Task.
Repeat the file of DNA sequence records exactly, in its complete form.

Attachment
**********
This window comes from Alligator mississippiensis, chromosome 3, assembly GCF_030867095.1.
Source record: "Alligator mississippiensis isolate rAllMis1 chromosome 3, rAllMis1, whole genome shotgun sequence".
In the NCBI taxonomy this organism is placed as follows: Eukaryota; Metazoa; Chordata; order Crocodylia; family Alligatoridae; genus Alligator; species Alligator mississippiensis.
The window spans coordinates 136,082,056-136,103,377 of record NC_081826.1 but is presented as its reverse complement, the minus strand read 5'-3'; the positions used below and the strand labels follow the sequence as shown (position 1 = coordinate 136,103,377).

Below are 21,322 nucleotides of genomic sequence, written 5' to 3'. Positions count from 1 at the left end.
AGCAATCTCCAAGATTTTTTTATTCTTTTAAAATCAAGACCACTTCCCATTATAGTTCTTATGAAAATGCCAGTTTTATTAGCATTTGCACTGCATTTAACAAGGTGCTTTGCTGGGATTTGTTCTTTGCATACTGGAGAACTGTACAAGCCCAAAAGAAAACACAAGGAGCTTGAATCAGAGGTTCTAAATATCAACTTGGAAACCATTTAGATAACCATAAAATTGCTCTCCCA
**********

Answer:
This window comes from Alligator mississippiensis, chromosome 3, assembly GCF_030867095.1.
Source record: "Alligator mississippiensis isolate rAllMis1 chromosome 3, rAllMis1, whole genome shotgun sequence".
In the NCBI taxonomy this organism is placed as follows: Eukaryota; Metazoa; Chordata; order Crocodylia; family Alligatoridae; genus Alligator; species Alligator mississippiensis.
The window spans coordinates 136,082,056-136,103,377 of record NC_081826.1 but is presented as its reverse complement, the minus strand read 5'-3'; the positions used below and the strand labels follow the sequence as shown (position 1 = coordinate 136,103,377).

Below are 21,322 nucleotides of genomic sequence, written 5' to 3'. Positions count from 1 at the left end.
AGCAATCTCCAAGATTTTTTTATTCTTTTAAAATCAAGACCACTTCCCATTATAGTTCTTATGAAAATGCCAGTTTTATTAGCATTTGCACTGCATTTAACAAGGTGCTTTGCTGGGATTTGTTCTTTGCATACTGGAGAACTGTACAAGCCCAAAAGAAAACACAAGGAGCTTGAATCAGAGGTTCTAAATATCAACTTGGAAACCATTTAGATAACCATAAAATTGCTCTCCCA